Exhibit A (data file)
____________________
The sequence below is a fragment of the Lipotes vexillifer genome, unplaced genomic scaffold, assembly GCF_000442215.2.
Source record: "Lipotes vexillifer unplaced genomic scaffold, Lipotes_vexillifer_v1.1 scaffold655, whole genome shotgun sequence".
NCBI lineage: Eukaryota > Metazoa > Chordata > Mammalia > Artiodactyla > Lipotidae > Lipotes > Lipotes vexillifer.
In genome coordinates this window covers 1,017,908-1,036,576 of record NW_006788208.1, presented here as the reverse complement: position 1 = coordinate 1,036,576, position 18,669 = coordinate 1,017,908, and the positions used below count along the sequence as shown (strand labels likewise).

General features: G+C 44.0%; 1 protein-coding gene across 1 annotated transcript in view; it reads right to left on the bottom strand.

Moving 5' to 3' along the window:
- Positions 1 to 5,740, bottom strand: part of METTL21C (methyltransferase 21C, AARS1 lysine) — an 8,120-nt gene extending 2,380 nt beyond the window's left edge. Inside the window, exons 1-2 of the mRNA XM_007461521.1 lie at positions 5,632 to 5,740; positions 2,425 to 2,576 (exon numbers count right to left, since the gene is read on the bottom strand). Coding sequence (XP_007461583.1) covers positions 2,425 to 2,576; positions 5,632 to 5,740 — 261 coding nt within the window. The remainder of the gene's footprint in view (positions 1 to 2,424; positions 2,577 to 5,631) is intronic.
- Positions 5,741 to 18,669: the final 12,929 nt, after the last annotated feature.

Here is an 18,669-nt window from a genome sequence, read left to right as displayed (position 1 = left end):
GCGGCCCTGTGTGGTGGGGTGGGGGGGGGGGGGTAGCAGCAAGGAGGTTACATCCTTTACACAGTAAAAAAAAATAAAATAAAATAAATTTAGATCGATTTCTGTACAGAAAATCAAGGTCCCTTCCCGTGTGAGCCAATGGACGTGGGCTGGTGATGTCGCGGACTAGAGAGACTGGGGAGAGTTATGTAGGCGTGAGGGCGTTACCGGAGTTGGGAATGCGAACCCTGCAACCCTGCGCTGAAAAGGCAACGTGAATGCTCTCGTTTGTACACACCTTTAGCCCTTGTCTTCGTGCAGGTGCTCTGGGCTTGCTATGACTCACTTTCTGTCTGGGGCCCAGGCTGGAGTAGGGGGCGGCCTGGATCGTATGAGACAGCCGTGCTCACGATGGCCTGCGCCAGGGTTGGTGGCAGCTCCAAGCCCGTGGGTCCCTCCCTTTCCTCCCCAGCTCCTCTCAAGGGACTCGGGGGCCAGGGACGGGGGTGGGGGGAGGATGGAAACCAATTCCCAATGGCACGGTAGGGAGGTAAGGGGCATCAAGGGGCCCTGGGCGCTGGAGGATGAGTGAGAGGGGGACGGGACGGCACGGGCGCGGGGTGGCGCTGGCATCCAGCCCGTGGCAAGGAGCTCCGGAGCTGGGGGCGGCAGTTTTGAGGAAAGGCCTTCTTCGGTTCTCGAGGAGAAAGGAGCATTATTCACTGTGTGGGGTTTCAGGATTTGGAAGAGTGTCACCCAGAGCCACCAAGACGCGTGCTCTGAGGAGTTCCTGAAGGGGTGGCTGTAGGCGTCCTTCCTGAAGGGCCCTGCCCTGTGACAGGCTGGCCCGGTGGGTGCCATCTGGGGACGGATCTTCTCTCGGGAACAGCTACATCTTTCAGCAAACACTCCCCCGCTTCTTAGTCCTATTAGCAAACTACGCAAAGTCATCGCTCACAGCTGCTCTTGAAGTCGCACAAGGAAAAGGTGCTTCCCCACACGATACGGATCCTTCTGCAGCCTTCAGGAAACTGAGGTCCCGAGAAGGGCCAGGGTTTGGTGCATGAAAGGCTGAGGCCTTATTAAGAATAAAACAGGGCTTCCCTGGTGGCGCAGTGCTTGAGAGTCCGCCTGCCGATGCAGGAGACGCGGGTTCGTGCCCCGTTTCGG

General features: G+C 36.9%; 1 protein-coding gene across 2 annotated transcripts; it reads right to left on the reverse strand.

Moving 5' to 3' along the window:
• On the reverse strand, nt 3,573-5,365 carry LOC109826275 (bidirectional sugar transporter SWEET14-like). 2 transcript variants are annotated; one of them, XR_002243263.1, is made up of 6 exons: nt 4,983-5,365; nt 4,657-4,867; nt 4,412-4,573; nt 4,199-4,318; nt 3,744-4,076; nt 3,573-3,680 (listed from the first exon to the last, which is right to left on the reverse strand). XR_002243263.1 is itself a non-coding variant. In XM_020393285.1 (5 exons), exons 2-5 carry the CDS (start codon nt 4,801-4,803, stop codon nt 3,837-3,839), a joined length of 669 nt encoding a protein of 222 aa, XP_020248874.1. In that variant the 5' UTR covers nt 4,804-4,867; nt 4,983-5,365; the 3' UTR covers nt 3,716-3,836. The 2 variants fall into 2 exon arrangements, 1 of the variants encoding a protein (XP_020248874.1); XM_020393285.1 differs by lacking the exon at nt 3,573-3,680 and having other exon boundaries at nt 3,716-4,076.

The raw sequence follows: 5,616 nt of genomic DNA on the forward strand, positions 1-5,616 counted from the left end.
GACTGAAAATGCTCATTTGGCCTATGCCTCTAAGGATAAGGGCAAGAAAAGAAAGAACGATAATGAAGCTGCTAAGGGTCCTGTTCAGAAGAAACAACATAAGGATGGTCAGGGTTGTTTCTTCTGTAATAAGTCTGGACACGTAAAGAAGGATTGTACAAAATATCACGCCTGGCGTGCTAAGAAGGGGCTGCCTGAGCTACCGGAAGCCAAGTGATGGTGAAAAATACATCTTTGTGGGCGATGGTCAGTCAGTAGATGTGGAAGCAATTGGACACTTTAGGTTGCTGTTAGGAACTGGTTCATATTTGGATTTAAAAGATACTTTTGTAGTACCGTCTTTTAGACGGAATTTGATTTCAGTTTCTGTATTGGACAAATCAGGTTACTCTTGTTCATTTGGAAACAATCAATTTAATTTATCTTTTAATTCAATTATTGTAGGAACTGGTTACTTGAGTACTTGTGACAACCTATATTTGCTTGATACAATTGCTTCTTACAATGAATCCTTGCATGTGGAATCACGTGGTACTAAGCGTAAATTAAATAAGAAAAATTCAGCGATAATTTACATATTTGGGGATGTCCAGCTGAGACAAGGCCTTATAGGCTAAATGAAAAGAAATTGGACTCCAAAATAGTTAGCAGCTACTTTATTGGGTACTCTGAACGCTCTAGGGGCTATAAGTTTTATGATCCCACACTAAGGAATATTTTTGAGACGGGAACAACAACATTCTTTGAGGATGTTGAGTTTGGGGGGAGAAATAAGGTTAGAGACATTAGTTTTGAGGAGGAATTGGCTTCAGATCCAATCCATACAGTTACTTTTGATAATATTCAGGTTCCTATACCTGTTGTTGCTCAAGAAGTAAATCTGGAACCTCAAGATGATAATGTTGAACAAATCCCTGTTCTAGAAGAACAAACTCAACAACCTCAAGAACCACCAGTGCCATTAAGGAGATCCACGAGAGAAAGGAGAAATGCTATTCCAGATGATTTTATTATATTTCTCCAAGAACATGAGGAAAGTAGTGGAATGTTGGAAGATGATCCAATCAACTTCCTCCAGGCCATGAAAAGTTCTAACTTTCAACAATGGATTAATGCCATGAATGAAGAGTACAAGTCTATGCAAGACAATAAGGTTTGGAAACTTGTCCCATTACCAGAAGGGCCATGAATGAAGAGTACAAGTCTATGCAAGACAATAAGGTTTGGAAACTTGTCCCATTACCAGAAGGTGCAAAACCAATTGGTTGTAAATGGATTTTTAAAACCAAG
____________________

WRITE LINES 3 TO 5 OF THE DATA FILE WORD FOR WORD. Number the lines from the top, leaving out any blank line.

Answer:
NCBI lineage: Eukaryota > Metazoa > Chordata > Mammalia > Artiodactyla > Lipotidae > Lipotes > Lipotes vexillifer.
In genome coordinates this window covers 1,017,908-1,036,576 of record NW_006788208.1, presented here as the reverse complement: position 1 = coordinate 1,036,576, position 18,669 = coordinate 1,017,908, and the positions used below count along the sequence as shown (strand labels likewise).

General features: G+C 44.0%; 1 protein-coding gene across 1 annotated transcript in view; it reads right to left on the bottom strand.